I survived. My life drastically changed.

By Ben Alonzo

Life can suddenly throw something big at you when you least expect it. I wanted to share a dramatic story that involves survival, losing everything, depression, bold determination, self-motivation, and incredible results. I know there are countless others out there that are scared, full of anxiety, looking for support, and are ready to change their lives. It’s not easy, but it can be done. I changed my life, lost over 100 pounds, and have a new life. It was science that saved my life and gave me the best systematic way to solve my personal problems and achieve several rare accomplishments. Science can help you make important decisions, ease your mind before surgery, lose weight without the rip-off scams, and stay focused on what matters. After reading this, I hope that I encouraged you to apply science in your lives and see the difference it can make. This is a very personal story, I hope you take the time to read it. And if you’re going through something similar now, take my advice. Although this story is terrifying, and it could happen to anyone, you should never live every day in fear, and you should never be afraid to rely on sound science to save your life.

Life is Dynamic

One sudden event could ruin your life. Think about that for a minute. Your age doesn’t matter. There’s no guarantee in life.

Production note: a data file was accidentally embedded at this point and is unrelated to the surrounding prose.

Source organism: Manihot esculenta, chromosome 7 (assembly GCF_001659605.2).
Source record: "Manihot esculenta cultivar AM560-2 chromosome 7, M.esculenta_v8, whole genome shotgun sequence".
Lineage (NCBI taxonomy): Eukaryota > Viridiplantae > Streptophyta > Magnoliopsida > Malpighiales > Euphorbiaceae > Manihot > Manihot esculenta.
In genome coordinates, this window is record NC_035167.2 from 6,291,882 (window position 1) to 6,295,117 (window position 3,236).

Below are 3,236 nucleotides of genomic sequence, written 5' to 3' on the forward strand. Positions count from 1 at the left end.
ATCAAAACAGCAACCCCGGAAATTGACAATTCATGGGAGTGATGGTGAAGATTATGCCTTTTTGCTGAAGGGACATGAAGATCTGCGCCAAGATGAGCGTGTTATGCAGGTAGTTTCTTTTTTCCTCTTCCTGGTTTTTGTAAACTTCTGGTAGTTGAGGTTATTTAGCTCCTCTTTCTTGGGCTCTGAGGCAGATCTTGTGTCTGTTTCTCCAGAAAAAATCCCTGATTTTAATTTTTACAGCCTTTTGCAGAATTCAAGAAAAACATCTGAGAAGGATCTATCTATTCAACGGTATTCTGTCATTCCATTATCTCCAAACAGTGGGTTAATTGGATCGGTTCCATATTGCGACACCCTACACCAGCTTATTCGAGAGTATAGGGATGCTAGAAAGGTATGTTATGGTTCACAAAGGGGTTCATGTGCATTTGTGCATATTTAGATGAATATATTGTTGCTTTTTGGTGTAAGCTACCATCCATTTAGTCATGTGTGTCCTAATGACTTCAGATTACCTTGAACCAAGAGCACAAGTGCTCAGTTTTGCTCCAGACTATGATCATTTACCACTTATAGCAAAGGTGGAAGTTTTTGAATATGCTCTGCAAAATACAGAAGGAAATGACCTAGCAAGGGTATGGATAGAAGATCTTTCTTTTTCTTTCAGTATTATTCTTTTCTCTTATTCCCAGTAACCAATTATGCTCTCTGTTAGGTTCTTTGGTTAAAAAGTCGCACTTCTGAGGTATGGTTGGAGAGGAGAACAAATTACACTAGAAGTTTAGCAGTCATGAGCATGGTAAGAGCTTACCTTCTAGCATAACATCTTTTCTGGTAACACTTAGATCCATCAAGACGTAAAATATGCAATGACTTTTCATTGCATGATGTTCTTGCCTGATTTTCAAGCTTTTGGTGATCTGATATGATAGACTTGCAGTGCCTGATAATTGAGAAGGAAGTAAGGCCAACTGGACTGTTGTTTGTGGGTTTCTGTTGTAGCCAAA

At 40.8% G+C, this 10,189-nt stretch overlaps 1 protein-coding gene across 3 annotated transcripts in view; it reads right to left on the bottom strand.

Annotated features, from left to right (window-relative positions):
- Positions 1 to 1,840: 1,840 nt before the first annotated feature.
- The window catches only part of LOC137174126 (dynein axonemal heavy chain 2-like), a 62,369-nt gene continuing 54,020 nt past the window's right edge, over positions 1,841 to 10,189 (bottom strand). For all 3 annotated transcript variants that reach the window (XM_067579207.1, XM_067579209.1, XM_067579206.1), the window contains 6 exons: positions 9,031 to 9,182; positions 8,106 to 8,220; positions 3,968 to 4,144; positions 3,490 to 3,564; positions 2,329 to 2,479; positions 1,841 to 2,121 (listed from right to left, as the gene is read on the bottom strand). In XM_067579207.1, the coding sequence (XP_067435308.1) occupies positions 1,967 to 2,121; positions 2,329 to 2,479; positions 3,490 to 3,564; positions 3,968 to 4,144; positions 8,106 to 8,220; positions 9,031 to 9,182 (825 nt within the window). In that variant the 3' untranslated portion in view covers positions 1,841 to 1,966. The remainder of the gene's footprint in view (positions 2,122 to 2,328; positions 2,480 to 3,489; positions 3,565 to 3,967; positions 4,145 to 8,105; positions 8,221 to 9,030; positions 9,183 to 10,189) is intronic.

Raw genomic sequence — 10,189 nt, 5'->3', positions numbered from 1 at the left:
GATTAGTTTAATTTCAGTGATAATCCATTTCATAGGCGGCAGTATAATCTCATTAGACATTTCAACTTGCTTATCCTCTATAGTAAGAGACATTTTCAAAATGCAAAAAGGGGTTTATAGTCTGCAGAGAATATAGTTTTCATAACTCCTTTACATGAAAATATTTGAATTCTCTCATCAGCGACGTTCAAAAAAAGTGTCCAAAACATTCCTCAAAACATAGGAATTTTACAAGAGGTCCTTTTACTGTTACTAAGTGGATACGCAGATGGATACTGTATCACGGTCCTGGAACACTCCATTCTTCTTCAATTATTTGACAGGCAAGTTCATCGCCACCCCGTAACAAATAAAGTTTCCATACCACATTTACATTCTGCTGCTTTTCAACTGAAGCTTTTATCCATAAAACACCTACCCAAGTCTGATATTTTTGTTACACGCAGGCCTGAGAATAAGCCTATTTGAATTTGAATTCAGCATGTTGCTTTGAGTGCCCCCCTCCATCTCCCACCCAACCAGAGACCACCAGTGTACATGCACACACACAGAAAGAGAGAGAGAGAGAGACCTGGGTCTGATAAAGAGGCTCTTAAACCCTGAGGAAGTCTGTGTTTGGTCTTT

Life is hard enough, especially in a time when bills are high and the pace of technology means you’re left in the dust if you don’t keep up. Worry starts from your teen years and only gets worse. Who am I? What am I going to do in life? What’s my purpose? What matters to me? Some don’t even ask those questions until something big happens. Many people are living paycheck to paycheck and that means any single major event can suddenly ruin your life, credit, marriage, schoolwork, career, relationship, and even make you question your sanity. This is a harsh reality, primarily because of our broken healthcare and economic system. Sometimes, when you live comfortably, it’s also easy to ignore the pain of others.

When something terrible happens to you, you have to use perspective. Bad things happen in nature and as a scientist I’ve grown to accept this, but it’s not in our pop-culture nature to be so receptive to challenges that make us re-examine our ideas or change our ways.

I have a story to share and I think it’s sort of interesting so please read this whole thing. Life and death are never far away.

It Came as A Surprise

One day I woke up in the middle of the night with burning pain, unlike I have ever experienced before. I thought I was having a nightmare, but I realized I was awake and moaning in my own bed around 3:30 in the middle of the night. Imagine something so painful that your body forces you to wake up from a deep sleep. You’re not groggy, you’re immediately awake and in the worst pain of your life. It was so unreal that I kept asking myself out loud, “what the hell, ah… Ahhhhh…”, over and over. The first time it happened, the pain went away on its own within minutes. It was so painful that it scared me and made me constantly worry that it would return at any time.

I cancelled plans, classes, and stopped going out with friends. I also became a bit more depressed than usual – something was interfering with my life.